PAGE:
Gear Review

Scarpa Maestrale

Scarpa Maestrale

Scarpa's 4-buckle Maestrale ski boot strikes me as the true successor to the original Alpine Touring champ, the venerable old Garmont Mega Ride.

While current trends in A/T gear have led steadily to ever-heavier boots, the Maestrale enters the game at a stunning six pounds, fifteen ounces (size 27.0, with included footbeds, measured)—staying under that critical 7-pound barrier. Take a look at the Maestrale and marvel at the effort and ingenuity Scarpa has shown in keeping the weight down: magnesium buckles, shell cutaways, a shaved sole! But the critical question, as always, is: how does it ski?

Maestrale: Climbing Muir's East Buttress

To keep things fair, I decided to ski the Maestrale head-to-head against its closest competition (in terms of weight), Garmont's 3-buckle, 7-pound Helium.

Note that the Helium is an overlap boot, whereas the Cabrio-constructed Maestrale employs a hinged, asymmetrical tongue.

I won't keep you in suspense: on hard snow, the Maestrale was the clear winner of the showdown, easily besting the Helium's edging power and control. Elsewhere, across a variety of turn shapes and snow consistencies, the Maestrale roughly matched the Helium's smooth, progressive ride, making for a subjective toss-up. Be aware that you will need to crank the Maestrale's top buckle and power strap down to achieve a good forward flex profile.

Left loosely buckled, the Maestrale has quite a bit of play in terms of forward motion, which can disrupt the proprioceptive feedback your brain needs to feel connected to the snow. Be aware also that cranking those buckles down brings reduced comfort—the boot gets a little pinchy around the shin. Obviously, you won't want to leave the boot cranked down continuously.

Other reviews have noted that the Maestrale's asymmetrical hinged tongue is awkward and annoying. Did I notice this? Absolutely. Did it bother me? Not in the least. However annoying you find the tongue to operate (or not), you're still left with a snappy 4-buckle ski boot that weighs less than seven pounds. So, no complaints from me on usability.

When it comes to climbing and touring comfort, the Maestrale is quite simply dazzling. The cuff releases in Walk Mode with a huge range of motion, augmented by the extra forward play. The boot manages to simultaneously offer a low/medium volume fit and a roomy toebox, perfectly matching my foot and my needs. As with most Scarpa ski boots, you also get a huge degree of user-friendly features, allowing you to tweak and customize the hardware to your heart's content.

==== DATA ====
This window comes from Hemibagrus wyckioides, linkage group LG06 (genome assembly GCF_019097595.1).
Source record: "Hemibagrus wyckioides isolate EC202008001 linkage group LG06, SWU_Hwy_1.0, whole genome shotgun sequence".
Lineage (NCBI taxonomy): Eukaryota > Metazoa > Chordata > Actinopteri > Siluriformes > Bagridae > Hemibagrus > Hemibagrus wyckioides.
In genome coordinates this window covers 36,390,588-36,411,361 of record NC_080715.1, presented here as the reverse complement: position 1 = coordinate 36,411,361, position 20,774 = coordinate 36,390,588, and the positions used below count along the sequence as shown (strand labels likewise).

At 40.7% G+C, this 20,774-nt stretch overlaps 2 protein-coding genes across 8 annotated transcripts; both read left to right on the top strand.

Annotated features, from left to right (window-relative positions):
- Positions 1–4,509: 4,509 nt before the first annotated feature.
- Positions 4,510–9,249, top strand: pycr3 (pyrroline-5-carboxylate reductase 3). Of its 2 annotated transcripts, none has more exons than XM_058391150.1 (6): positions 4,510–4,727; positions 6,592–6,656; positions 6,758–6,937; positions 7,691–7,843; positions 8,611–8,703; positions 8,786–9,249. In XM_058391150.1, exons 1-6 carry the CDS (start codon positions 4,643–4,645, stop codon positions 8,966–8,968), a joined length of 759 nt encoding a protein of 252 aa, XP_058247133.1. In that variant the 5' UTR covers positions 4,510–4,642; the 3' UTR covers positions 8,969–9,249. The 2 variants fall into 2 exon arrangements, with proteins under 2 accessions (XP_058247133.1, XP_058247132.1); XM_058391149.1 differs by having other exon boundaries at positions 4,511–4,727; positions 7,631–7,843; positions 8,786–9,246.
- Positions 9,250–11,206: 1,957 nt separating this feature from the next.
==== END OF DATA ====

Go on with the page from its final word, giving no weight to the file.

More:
I don't have objective data here, but I am sensing that Scarpa has reduced the profile of the last's interior 'hump' which typically interferes with custom orthotic fitting. The boot bed seems flatter to me compared to previously-tested Scarpa models (though not perfectly flat), roughly akin to the profile of the Garmont Helium. Included with the Maestrale is Intuition's Pro Flex G thermo-formable liner—not a wraparound, but fully laceable if you choose.

How do I see the Maestrale overall? The downhill performance isn't in the same class as Garmont's Radium or Black Diamond's Factor, so for absolute riding chops (especially on bigger skis), you'll want to look to a heavier boot. But for pure Alpine Touring/Ski Mountaineering needs, especially all-out 24-hour summit assaults like a Tyndall Death March, the Maestrale reigns supreme. A very worthy Cabrio successor to the Mega Ride.

About SierraDescents

When there is snow, SierraDescents is Andy Lewicky's California backcountry skiing and mountaineering website. Without snow, sierradescents becomes an ill-tempered hiking and climbing blog.

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